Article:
Tag Archives: independent reading

What does READ AT HOME really look like?

I am a BLOG STALKER!
I admit it.
 
I am ALWAYS trying to find the BEST, FASTEST, & EASIEST ways
to make my classroom run smoother & more effective while being 
academically successful.
I want my students to continue to practice their reading & writing skills and strategies 
AT HOME!

BUT..What does Read at HOME really look like?

 
Aren’t we ALL?
 
So each year I try to “change” a few things for the better.
NO THROWING THE BABY OUT WITH THE BATHWATER!
 
(  For YOU youngin’s…  Don’t get rid of the good stuff while trying NEW stuff! )
 
So here is something “NEW” ( or New to ME )  that I am doing this year!
 
I am NOT ( Ugh…),
NOT  
choosing the Student’s TAKE HOME BOOKS each week.
( Let it go! Let it go!)
 
I LET THEM!
The power is in the CHOICE. 

I thought if I chose reading books that were ON their reading level

THEY would MAGICALLY fall in LOVE with READING!

NOT!
I have RAH ( Read AT Home ) envelopes…
Purchased at REALLY GREAT STUFF
BUT ANY envelope will do!
 
Each WEDNESDAY and FRIDAY they bring their RAH folder back.
I have them choose 2 books…YES…2 books to put in their folder.
( I place a pile 20 or so, of books at each level …
 
*disclaimer…right now I have 5 Guided Reading groups..I group their 
PILES of books by the Guided Reading group level…
 

So they really are taking home books at THEIR reading level.

Just a little teacher “nudge” in the right direction!

 
They choose two books, put them in their envelopes, and put them in their cubbies.
They keep them for 2 nights..hence bringing them back WED. & FRI. 
We change them for two NEW books … and here we go again!
 

Some nights I add a READING RESPONSE page to their homework.

USE ONE OF YOUR RAH BOOKS!

( Your choice!)

 
You can get my READING RESPONSE Packet HERE  
Some nights I have them do a page or two from my
Book Reports.
Accountability?
I do have a paper…lined…for parents to sign each night.
DO ALL OF THEM SIGN IT?
 NO!
If YOU take a horse to water…Can you FORCE it to drink it?
NO!
Let it go! Let it go!
So then what?
If you have a parent who won’t support reading at home…
 READ, READ, READ at school.
 
YOU may be the ONLY adult who reads with “THAT CHILD”..
We ALL have “that child”.
 
Don’t fight it!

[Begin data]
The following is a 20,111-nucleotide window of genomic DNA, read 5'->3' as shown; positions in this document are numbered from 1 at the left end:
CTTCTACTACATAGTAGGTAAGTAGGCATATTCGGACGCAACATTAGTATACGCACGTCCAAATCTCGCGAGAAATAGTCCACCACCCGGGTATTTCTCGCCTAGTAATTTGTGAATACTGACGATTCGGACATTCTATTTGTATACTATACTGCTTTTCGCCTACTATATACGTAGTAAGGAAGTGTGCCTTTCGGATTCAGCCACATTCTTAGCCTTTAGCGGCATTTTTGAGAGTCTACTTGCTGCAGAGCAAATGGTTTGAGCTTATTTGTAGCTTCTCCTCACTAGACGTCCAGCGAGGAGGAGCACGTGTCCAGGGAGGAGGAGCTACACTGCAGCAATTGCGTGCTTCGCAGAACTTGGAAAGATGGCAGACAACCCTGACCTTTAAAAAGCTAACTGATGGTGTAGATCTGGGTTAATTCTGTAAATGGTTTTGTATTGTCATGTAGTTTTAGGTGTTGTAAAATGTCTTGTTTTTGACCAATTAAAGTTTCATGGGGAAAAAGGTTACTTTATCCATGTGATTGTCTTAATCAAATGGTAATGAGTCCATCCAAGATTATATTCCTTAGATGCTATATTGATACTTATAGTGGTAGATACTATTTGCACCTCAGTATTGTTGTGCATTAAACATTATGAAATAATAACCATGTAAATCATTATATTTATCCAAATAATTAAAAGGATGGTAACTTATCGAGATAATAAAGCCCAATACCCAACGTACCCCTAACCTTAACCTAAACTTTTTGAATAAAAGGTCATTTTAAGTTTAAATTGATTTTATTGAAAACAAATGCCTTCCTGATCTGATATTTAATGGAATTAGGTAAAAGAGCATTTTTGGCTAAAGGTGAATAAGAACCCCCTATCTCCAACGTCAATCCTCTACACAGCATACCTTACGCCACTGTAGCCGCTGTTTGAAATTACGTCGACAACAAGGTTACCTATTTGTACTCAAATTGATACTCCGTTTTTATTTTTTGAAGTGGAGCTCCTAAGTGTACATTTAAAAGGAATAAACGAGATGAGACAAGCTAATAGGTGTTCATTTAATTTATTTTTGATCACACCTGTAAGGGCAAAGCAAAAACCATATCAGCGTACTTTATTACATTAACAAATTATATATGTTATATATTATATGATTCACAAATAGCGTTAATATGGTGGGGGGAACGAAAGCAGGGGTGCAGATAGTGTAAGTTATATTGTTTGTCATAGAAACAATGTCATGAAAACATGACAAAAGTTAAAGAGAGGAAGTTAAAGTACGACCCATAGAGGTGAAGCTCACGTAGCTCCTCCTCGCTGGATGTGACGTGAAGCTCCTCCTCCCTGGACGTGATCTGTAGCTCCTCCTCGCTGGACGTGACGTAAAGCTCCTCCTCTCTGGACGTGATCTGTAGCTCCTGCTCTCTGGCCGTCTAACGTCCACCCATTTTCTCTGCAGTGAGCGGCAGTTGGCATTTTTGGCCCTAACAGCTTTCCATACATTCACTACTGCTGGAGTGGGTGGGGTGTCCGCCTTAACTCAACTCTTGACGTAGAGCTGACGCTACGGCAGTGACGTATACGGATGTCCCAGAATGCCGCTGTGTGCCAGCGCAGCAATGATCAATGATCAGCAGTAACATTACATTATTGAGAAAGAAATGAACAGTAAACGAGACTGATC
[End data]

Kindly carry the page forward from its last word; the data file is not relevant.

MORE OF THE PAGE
Don’t PUNISH the child.
IF he/she could read it BY THEMSELVES…..THEY WOULD!
 
They can’t.
So
Let it go! Let it go!
BUT…
I do REWARD those who make the continued effort to read at home
EVERY NIGHT!
 
When they bring their envelopes back, I check the paper.
IF the parent HAS NOT SIGNED…I highlight in RED that date.
 
At the end of the MONTH,
I give a reward (and a SPECIAL BRAG TAG ) to those who have read
EVERY NIGHT!
 
I know…NOT fair for “that child”
Fair is NOT Always EQUAL!
 
I want my kiddos who 
DO THE WORK
to know…
I NOTICE!
 
And so my friends…
I keep stalking.
 
LOTS of great ideas out there in 
BLOGGY LAND.
 
And PINTEREST  LAND.
 
AND  INSTAGRAM LAND.
 
If you need some ideas..
 
 
 
 
Happy  Reading my Friends!
 
 
Independent Reading

2019 is the Year of Balanced Literacy. Week 4: Independent Reading

And a FREE BALANCED LITERACY Resource to get you started!

2019 is the Year of BALANCED LITERACY!

Are YOU READY to update your literacy block?

Balanced Literacy: Here is your PLAN for the New Year!

The Why? The What? and The How?

Balanced literacy has been defined as  “an approach designed to help individual students learn how to process a variety of increasingly challenging texts with understanding and fluency.” (Fountas & Pinnell, 2001)

It is an approach to teaching. NOT a curriculum. It is HOW we teach our students to be independent readers and writers. It is NOT what books we use to teach them.

Balanced Literacy has been defined in “components” or  “pieces” of literacy instruction.

This 8-week series will focus on the components of a complete BALANCED LITERACY program. We will focus on clear and concise definitions. Definitions that educators can discuss in collaborations. A “common language” where we can learn from each other and with each other.

The 8 components we will focus on are:

  1. Read Alouds
  2. Shared Reading
  3. Guided Reading
  4. Independent Reading
  5. Modeled / Interactive Writing
  6. Shared Writing
  7. Guided Writing / Writer’s Workshop
  8. Word Work

Each week we will focus on one area of Balanced Literacy and share experiences,  teacher tips, and resources to support and expand our Balanced Literacy repertoire.

BALANCED LITERACY

This week:   Independent  Reading.

Week 1:  We discussed Read Alouds.

Week 2: We discussed   Shared Reading.

Week 3:  We discussed Guided Reading.

This week we jump into

INDEPENDENT READING.

Let’s talk about INDEPENDENT Reading.

DEAR, SSR, Silent Reading, RAH, etc..  Whatever you call it…we call it

INDEPENDENT READING!

Independent reading is a time when students read text with little or no help from the teacher. They are usually at their seats or in comfortable places around the classroom.

In my classroom they may be at their desk, on a stool, in a rocker, or even…under a table or desk. Only one rule… You MUST be reading!

IMG_9620-2B-25281-2529.JPG

Check out FLEXIBLE SEATING